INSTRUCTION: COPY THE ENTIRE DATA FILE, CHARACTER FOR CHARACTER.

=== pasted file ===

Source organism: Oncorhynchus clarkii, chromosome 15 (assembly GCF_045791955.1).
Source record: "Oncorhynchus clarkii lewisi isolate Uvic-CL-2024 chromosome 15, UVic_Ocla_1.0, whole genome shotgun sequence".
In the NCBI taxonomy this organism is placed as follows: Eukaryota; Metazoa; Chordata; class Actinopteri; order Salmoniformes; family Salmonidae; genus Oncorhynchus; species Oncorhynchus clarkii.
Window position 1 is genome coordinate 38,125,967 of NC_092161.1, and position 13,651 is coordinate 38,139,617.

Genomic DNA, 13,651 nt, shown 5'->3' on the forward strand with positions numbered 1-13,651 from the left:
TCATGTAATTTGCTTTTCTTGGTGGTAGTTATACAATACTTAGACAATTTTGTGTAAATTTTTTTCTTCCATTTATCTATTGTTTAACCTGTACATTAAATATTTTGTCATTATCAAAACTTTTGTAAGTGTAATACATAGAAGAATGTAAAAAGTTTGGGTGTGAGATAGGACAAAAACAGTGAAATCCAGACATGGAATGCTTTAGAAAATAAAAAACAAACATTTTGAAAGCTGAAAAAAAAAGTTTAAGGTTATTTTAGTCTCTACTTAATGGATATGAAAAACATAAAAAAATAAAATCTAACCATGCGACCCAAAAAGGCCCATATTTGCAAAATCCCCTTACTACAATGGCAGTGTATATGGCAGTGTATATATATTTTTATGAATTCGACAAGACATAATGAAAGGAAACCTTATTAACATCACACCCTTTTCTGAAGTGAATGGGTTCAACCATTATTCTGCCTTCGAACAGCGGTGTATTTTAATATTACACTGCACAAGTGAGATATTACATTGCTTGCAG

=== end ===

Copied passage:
Source organism: Oncorhynchus clarkii, chromosome 15 (assembly GCF_045791955.1).
Source record: "Oncorhynchus clarkii lewisi isolate Uvic-CL-2024 chromosome 15, UVic_Ocla_1.0, whole genome shotgun sequence".
In the NCBI taxonomy this organism is placed as follows: Eukaryota; Metazoa; Chordata; class Actinopteri; order Salmoniformes; family Salmonidae; genus Oncorhynchus; species Oncorhynchus clarkii.
Window position 1 is genome coordinate 38,125,967 of NC_092161.1, and position 13,651 is coordinate 38,139,617.

Genomic DNA, 13,651 nt, shown 5'->3' on the forward strand with positions numbered 1-13,651 from the left:
TCATGTAATTTGCTTTTCTTGGTGGTAGTTATACAATACTTAGACAATTTTGTGTAAATTTTTTTCTTCCATTTATCTATTGTTTAACCTGTACATTAAATATTTTGTCATTATCAAAACTTTTGTAAGTGTAATACATAGAAGAATGTAAAAAGTTTGGGTGTGAGATAGGACAAAAACAGTGAAATCCAGACATGGAATGCTTTAGAAAATAAAAAACAAACATTTTGAAAGCTGAAAAAAAAAGTTTAAGGTTATTTTAGTCTCTACTTAATGGATATGAAAAACATAAAAAAATAAAATCTAACCATGCGACCCAAAAAGGCCCATATTTGCAAAATCCCCTTACTACAATGGCAGTGTATATGGCAGTGTATATATATTTTTATGAATTCGACAAGACATAATGAAAGGAAACCTTATTAACATCACACCCTTTTCTGAAGTGAATGGGTTCAACCATTATTCTGCCTTCGAACAGCGGTGTATTTTAATATTACACTGCACAAGTGAGATATTACATTGCTTGCAG